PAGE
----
The ABC’s (and D) of Breast Density

WORDS and IMAGES courtesy Baptist Health Breast Center

Oct 1, 2023 | Featured, Health

 

Breast cancer is the most common cancer in women, apart from skin cancers. It’s also one of the most treatable, especially if caught early. Baptist Health Breast Center-Fort Smith now offers a breast cancer screening tool specifically designed to detect cancer in women with dense breast tissue that traditional mammograms may miss.

The Breast Center is the first in the River Valley to offer the Invenia ABUS, or Automated Breast Ultrasound System. The system is designed to enhance the consistency, reproducibility, and sensitivity of breast ultrasound, demonstrating a thirty-five-point-seven percent improvement in cancer detection in women with dense breasts.

What is Dense Breast Tissue?
The term dense breast tissue refers to the appearance of the breast on a mammogram.

“The breasts are composed of different types of tissue including milk glands, milk ducts, supportive tissue and fatty tissue,” said Dr. John Faircloth, a radiologist with Baptist Health. “Dense breasts have more glands, ducts and supportive tissue than fatty tissue.”

Once a woman undergoes a mammogram, a radiologist will evaluate the images and assign a level of breast density into one of four categories:

  • A: Almost entirely fatty – breasts are composed of mostly fatty tissue.
  • B: Scattered areas of fibro glandular density – there are a few scattered areas of density, but the majority is non-dense, fatty tissue.
  • C: Heterogeneously dense – some areas of non-dense, fatty tissue, but the majority is dense tissue.
  • D: Extremely dense – nearly all the breast is composed of dense tissue.

“Women who fall into categories C and D are considered to have dense breasts,” Dr. Faircloth said. “The majority of women will have breast densities in categories B and C.”

Statistics show more than forty percent of women in the U.S. have dense breast tissue which can mask the appearance of tumors and limit the performance of mammography. ABUS can see through dense tissue and find small cancers that may not be seen on mammography because they are hidden by normal, dense breast tissue.

What Causes Dense Breast Tissue?
We don’t know why some women have dense breasts and some don’t. But some factors that do affect breast density include age, pregnancy and lactation, weight loss and hormone replacement therapy. Certain types of breast cancer, such as inflammatory breast cancer, can also increase the density of the breasts.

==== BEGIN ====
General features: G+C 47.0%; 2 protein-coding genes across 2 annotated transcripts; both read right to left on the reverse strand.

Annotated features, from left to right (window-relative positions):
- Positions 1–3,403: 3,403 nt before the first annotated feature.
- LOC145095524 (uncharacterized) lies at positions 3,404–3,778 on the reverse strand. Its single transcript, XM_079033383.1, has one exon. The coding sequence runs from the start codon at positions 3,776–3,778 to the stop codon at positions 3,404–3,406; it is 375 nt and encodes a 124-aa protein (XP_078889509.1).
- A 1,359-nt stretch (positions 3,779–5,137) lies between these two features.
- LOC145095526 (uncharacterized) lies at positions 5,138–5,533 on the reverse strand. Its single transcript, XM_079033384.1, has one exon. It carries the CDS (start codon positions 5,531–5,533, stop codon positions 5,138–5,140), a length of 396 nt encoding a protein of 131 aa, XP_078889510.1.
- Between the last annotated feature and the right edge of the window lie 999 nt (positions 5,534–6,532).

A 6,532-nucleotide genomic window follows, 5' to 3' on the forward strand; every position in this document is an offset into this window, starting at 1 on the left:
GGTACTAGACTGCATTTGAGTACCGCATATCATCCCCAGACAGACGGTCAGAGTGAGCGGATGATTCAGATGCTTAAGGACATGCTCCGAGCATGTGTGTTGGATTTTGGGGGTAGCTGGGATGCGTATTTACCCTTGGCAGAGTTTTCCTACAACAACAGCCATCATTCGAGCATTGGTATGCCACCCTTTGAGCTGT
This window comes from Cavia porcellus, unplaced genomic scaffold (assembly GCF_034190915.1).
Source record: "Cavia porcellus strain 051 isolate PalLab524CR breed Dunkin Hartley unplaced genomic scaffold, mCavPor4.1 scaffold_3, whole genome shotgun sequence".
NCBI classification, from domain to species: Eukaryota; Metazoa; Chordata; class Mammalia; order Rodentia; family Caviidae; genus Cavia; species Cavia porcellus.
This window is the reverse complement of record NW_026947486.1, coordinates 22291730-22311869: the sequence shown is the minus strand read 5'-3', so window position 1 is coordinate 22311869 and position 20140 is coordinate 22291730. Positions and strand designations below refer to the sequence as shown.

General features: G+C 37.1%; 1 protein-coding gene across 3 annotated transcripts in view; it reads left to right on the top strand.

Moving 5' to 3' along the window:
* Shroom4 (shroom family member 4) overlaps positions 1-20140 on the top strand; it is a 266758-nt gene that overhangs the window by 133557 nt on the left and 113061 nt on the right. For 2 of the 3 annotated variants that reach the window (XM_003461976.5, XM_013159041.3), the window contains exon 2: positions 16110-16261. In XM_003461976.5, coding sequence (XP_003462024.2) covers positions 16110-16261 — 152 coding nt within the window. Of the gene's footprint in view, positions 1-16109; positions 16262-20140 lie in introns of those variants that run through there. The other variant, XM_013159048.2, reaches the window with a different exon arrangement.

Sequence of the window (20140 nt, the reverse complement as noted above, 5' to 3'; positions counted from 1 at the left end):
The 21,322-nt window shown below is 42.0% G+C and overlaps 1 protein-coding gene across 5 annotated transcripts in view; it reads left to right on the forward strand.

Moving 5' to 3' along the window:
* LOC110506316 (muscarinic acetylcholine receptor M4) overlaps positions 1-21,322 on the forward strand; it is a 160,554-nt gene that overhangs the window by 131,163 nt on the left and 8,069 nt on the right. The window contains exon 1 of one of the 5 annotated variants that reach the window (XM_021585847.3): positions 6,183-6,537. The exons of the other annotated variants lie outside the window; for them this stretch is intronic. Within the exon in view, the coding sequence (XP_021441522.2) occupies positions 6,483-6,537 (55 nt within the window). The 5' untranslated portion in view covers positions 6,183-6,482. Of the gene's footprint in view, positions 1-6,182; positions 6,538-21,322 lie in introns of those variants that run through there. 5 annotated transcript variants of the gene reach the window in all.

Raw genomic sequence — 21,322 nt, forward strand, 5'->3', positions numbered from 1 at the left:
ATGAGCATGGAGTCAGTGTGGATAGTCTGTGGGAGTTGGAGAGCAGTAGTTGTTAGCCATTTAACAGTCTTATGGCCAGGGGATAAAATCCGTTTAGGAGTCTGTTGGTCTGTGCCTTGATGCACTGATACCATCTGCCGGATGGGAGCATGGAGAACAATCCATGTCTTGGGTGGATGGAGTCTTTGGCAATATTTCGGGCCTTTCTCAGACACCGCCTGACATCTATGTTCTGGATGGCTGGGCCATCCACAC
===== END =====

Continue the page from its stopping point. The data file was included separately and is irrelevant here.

The only way to truly determine breast density is through mammograms. All mammography reports issued at Baptist Health indicate the patient’s breast tissue density and are available through the MyChart patient portal.

What to Expect with ABUS
During an ABUS screening, a layer of lotion is applied to the breast, and then a scanner is firmly positioned on your breast while you lie on your back to acquire the images. The exam takes approximately fifteen minutes and provides your doctor with clear 3D ultrasound images.

ABUS is used in addition to, not in place of, Tomosynthesis or 3D mammography for women with dense breasts. If you have dense tissue, it may be recommended to have an ultrasound each time you have a mammogram. Often, both can be scheduled the same day.

“ABUS is a supplementary technique that can be used for women whose breasts are considered dense,” Dr. Faircloth said. “It allows radiologists to get a better look at the dense tissue to determine if cancer may be ‘hiding’ amongst the normal tissue.”

If something is detected either on a mammogram or a breast ultrasound, a patient may be called back for additional imaging or a biopsy. “I understand how scary it may be for women to be called back for additional images or a biopsy,” Dr. Faircloth said. “The biopsies we do at Baptist Health Breast Center-Fort Smith are minimally invasive, do not require sedation and typically take 2-3 business days for those results.”

Why Screening Is Important
Regular mammography screening helps with early detection and is associated with reduced breast cancer mortality for women. “The earlier breast cancer is detected, the better the treatment options,” said Audra Jackson, MD, of Baptist Health Family Clinic-Southpointe.

Yearly screening mammograms are recommended for women of average risk starting at age forty, according to the National Comprehensive Cancer Network (NCCN) and the Society of Breast Imaging (SBI). Women at high risk of breast cancer may benefit from mammography starting at thirty years of age or earlier.

Dr. Jackson says they may also benefit from supplemental screening such as ABUS, breast MRI or genetic testing. “A family history of breast cancer in a first-degree relative is one factor that increases a woman’s risk of developing breast cancer, but there are other factors, too,” Dr. Jackson said.

Some of those factors, such as lack of exercise, smoking cigarettes, and eating certain foods can be altered by making lifestyle choices to help reduce your risk of breast cancer. It’s important to talk to your primary care provider or gynecologist about appropriate screenings, or if you notice any changes in your breasts such as lumps, dimpling, skin pigmentation or discharge from the nipple. Schedule your appointment today!

To schedule a mammogram at Baptist Health or learn more about your risk for breast cancer, visit BaptistHealthMammo.com or call 1-888-BAPTIST.

 

Do South Magazine

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